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Old 08-31-2005, 11:23 AM   #22
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I'm a Latin American, so I wish you would just let people immigrate. People risk so much looking for the American Dream and do you think it's for greed? It's desperation. Things are so terrible for most people down here they would rather risk it in the border than stay any longer here.
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Old 08-31-2005, 12:58 PM   #23
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Quote:
Originally posted by BrownEyedBoy
I'm a Latin American, so I wish you would just let people immigrate. People risk so much looking for the American Dream and do you think it's for greed? It's desperation. Things are so terrible for most people down here they would rather risk it in the border than stay any longer here.


okay, i want to preface this by saying that i'm entirely sympathetic to people who march across the American Southwest desert in order to find a better life for their children. i am also sort of laissez-faire about immigration, and truthfully i haven't given it much thought since i'm from New England, and now live in DC.

however, and i mean this as a question, why should we keep our borders open because there are desperate people out there? how and why is it the average American's problem that some countries are poor, have terrible governments, etc. yes, you can argue that, at some level, all roads lead back to the US (and in some central american countries, you can make a pretty good case for that). however, why should your desperation be our problem? if one of the illegal immigrant Salvadorans who are constructing condos at the end of my block falls and breaks his back and goes to the hospital and doesn't have insurance, then someone has to eat that cost in a country where, what, 30m people who are citizens don't have health care? who's to say what situation is more desperate than the next?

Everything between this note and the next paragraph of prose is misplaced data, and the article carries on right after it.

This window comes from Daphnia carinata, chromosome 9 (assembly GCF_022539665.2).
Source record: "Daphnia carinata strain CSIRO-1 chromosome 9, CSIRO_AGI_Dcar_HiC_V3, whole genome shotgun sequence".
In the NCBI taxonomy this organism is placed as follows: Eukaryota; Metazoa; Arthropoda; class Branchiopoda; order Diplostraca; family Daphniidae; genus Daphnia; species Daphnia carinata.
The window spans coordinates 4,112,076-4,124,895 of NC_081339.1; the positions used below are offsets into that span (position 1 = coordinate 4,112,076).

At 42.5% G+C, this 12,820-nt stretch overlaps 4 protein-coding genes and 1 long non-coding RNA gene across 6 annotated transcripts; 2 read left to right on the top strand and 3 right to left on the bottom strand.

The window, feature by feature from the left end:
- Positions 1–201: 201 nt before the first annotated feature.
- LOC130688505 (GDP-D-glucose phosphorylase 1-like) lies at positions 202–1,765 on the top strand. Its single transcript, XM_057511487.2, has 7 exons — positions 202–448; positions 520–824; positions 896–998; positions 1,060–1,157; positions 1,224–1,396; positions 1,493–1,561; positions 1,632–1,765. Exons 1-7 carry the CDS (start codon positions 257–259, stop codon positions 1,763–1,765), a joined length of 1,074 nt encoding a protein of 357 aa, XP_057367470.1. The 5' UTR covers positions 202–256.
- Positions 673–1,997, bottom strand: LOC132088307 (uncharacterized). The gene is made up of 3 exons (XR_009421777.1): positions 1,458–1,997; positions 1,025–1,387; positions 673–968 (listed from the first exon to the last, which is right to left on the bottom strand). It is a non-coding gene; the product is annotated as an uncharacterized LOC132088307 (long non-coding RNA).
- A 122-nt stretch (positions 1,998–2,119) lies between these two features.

and i mean this as a serious question, and i really don't have a terribly developed view on this, and i'm trying to play something of a Devil's Advocate here.

i am curious.

(i hope i don't regret posting this)
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Old 08-31-2005, 03:40 PM   #24
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I'm for tighter immigration control, but also making it a bit easier for those want to LEGALLY immigrate to do so.

Since I've never lived near the Mexican border, my only experience with immigrant workers is from when I visit southern Florida. The workers I've seen there work terribly hard, TOO hard, picking fruit out in the sun all day everyday. I know people will argue that they're taking jobs from other citizens, but then I think of the type of people I know are unemployed, the people that live in my old neighborhood who spend their waking hours drinking or looking for a hit, raising hell, shouting at their kids, doing NOTHING productive. Sorry, I'd rather have honest, hard working, but illegal immigrant people picking the fruit.